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Treating Anorexia in London

Anorexia is characterised by low weight and accompanied by distortions in belief about food and its link with weight gain. The individual may also experience an exaggerated perception of their body image in terms of feeling and believing themselves to look fat.

Common Features

People will tend to restrict food intake as a means of controlling weight, this can lead to becoming dangerously underweight and in cases hospital treatment is required. It is usual to eat very little (restricting food intake) and be very knowledgeable about calorie consumed and try to stick rigidly to controlled portions and diet.

When faced with a meal it may be very anxiety provoking with the prospect or perceived consequence of weight gain. This can make eating with others and social events involving eating out of an established pattern very anxiety provoking. Obsessional patterns around diet and fluid intake are common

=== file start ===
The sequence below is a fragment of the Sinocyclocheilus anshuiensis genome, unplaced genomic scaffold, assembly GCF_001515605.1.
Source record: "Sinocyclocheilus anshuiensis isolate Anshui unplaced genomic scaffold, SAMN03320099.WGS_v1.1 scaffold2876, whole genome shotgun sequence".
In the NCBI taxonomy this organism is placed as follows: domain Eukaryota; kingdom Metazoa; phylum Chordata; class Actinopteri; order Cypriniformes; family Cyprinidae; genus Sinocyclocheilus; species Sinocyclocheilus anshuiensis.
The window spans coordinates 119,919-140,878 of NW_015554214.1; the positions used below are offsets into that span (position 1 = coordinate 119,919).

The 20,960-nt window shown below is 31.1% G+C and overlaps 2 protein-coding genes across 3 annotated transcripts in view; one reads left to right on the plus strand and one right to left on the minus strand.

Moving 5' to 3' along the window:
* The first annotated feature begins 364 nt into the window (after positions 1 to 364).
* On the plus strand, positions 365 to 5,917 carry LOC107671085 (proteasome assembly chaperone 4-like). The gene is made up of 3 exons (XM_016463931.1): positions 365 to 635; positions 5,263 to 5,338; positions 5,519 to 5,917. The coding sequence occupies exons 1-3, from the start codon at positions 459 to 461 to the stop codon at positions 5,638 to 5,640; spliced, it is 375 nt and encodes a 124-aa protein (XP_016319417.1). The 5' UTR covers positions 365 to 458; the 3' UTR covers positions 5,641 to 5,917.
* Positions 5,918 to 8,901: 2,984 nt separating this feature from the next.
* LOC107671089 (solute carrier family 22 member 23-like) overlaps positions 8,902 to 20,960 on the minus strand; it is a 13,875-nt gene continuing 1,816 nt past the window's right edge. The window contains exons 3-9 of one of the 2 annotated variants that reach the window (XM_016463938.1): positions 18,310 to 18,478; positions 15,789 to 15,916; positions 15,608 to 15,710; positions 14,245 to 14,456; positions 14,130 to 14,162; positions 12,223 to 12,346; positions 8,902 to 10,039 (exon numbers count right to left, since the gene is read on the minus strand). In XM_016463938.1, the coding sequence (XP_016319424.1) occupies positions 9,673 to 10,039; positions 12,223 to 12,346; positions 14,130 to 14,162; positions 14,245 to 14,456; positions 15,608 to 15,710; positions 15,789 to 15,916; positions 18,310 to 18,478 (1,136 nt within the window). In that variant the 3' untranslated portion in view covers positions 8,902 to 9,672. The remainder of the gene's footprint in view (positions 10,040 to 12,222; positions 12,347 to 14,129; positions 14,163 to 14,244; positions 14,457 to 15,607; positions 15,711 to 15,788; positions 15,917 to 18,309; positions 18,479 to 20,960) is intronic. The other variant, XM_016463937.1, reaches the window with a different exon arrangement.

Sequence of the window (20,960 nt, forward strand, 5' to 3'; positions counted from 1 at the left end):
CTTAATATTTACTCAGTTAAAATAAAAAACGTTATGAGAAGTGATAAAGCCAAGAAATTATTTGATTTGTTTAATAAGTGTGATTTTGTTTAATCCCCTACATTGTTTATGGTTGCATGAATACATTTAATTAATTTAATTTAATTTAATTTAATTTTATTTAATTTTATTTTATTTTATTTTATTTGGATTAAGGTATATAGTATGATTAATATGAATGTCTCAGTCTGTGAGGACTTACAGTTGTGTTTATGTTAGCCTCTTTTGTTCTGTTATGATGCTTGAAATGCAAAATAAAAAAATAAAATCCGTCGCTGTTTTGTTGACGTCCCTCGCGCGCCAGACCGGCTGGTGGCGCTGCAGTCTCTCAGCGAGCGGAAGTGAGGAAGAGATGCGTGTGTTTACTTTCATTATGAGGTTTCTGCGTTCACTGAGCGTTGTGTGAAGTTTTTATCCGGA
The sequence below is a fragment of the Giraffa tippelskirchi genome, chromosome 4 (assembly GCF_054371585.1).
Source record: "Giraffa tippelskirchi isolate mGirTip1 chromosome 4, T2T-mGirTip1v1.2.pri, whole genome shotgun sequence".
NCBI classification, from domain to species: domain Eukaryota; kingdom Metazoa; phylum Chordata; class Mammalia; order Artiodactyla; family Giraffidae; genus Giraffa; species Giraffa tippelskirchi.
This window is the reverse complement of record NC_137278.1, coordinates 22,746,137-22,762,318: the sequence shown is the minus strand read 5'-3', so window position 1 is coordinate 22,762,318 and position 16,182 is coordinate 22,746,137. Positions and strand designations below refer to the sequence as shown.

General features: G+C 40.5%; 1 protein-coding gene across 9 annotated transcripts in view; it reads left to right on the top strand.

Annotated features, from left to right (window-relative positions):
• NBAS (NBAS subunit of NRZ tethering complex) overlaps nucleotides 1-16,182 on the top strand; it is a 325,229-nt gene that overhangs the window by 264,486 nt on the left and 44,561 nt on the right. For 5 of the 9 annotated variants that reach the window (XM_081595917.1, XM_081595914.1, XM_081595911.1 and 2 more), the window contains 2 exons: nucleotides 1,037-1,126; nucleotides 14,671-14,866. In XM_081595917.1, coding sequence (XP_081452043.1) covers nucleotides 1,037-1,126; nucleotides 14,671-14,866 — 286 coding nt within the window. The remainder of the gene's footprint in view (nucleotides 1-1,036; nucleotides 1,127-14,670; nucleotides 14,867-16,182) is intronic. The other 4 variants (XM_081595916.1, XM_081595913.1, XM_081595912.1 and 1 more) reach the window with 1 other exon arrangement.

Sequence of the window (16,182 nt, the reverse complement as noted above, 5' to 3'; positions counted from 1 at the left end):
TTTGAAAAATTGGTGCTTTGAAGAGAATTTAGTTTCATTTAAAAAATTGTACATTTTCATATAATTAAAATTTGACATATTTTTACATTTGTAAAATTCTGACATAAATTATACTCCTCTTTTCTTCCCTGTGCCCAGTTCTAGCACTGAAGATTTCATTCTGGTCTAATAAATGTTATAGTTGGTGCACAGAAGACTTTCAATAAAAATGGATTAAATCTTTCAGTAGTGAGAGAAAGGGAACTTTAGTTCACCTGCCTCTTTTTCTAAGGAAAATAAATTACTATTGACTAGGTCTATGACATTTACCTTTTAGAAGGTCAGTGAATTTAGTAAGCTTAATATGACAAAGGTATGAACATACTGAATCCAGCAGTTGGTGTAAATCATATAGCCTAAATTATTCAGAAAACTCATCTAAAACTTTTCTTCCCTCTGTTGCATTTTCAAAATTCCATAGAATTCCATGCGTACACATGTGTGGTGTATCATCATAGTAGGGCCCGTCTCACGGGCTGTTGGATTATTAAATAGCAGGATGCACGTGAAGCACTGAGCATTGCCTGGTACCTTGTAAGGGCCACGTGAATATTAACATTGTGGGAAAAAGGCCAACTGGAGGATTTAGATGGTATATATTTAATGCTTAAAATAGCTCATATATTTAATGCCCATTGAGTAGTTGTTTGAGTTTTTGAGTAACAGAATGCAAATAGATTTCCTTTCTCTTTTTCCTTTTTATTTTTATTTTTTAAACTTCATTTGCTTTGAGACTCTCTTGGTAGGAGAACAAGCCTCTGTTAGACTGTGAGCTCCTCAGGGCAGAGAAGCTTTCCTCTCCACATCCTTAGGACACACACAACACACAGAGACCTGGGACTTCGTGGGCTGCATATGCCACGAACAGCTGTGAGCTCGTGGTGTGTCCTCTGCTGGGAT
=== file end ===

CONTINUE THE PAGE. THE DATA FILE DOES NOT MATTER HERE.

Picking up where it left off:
In some cases exercise is used rigorously and routinely as a method of burning calories. Longer term effects can be depression and suicidal thoughts and urges, loss of libido, infertility and disruption to the menstrual cycle in females.

Treatment Options

Treatment in cases when severely underweight need specialist inpatient care and the input of your GP.

In the case of cognitive behavioural therapy there is a developing evidence base of its effectiveness. The interventions used initially aim to establish a routine of eating and support you through the challenges involved in this process through building problem solving strategies. CBT also aims to challenge beliefs and perceptions regarding body image and your own sense of self. The latter may involve working with associated feelings of anxiety and depression. If body weight is not at a physically unsafe level then CBT can be effective in conjunction with medical and dietetic input.

Evidence Base

The evidence base for CBT and anorexia treatment is developing. A recent guide and treatment manual is by Christopher Fairburn 2008 Cognitive Behavioural Therapy for Eating Disorders

If you would like to find out more or book an assessment in London then call on the number below or complete the online contact form.

Telephone: 020 7929 7911